First, the confusing one. This isn't right. Betula nigra, or River Birch, is a multi stemmed tree that usually forms clumps of two or three upright trunks. This V shaped River Birch has a long slender trunk on the left, and is branching all over the place midway up the stem on the right.
From the opposite angle it's even clearer how confused, almost tangled, the branching is on one trunk, while the other is straight and unbranched.
It looks like two trees from a distance. The upper leaf canopy is separated into two distinct forms. The trunk(s) are hidden by the spruces that are in front of this birch, but go around behind the berm and you see this oddity.
It's healthy, it grows, but even barely leafed out in spring, it is starting to look too heavy on the branched side. It is leaning too much and looking like it might break off to that side in the next storm.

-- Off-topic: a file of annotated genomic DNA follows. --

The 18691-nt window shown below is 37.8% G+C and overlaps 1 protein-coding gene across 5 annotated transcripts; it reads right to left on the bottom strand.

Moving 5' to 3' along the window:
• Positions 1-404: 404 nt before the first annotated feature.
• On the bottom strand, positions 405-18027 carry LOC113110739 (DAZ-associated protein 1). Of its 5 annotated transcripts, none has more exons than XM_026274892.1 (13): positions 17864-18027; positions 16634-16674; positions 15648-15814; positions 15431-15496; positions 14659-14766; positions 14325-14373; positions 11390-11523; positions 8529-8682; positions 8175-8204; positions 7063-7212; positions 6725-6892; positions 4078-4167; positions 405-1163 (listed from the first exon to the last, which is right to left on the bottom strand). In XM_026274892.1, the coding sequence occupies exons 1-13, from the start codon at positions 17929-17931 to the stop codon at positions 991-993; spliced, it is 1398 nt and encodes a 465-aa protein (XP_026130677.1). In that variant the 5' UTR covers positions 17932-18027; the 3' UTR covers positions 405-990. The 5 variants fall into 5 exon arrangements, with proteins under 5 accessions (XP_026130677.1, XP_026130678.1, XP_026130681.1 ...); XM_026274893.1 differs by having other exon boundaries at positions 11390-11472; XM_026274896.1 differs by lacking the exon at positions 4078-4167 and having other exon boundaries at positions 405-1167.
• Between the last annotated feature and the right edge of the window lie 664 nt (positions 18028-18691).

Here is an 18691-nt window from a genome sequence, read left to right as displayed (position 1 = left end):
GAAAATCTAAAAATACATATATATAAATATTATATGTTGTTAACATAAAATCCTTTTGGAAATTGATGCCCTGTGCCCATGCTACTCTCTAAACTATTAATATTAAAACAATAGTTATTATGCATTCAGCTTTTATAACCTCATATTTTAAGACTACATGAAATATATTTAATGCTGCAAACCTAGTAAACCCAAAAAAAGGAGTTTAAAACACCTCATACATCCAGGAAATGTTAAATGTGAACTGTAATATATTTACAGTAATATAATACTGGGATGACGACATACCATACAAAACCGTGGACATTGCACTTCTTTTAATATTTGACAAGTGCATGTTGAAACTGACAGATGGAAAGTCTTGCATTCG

Could some selective pruning help this situation? I should simply take off the entire confused branched trunk at its base, and let the remaining straight trunk grow as a single stemmed Betula nigra. That's what I'm thinking. The multi stemmed clump form is popular, but River Birches do grow naturally as single stem trees.
Yeah, that's what I'm thinking. I need something bigger than my Japanese pruning saw.
The branching on another tree is not so worrisome. In fact it's really encouraging to see that the little black gum, Nyssa sylvatica, is finally trying to stand up tall, and is sending up a leader.
I wrote about this tree here, showing how it had become saddle shaped because the top leader branch had been lopped off. Black gum is a stiffly pyramidal tree and should never be topped.
|then . . in 2009|
|now . . . in 2012|
And this is encouraging --- the little sourwood (Oxydendrum arboreum) that I moved this spring is not only leafing out, but has sent up a strong vertical leader. The slender, light brown branch growing straight up in the center is new growth.
Branching out, branching up. I love watching these trees grow into the forms they want to be --- even the confused ones.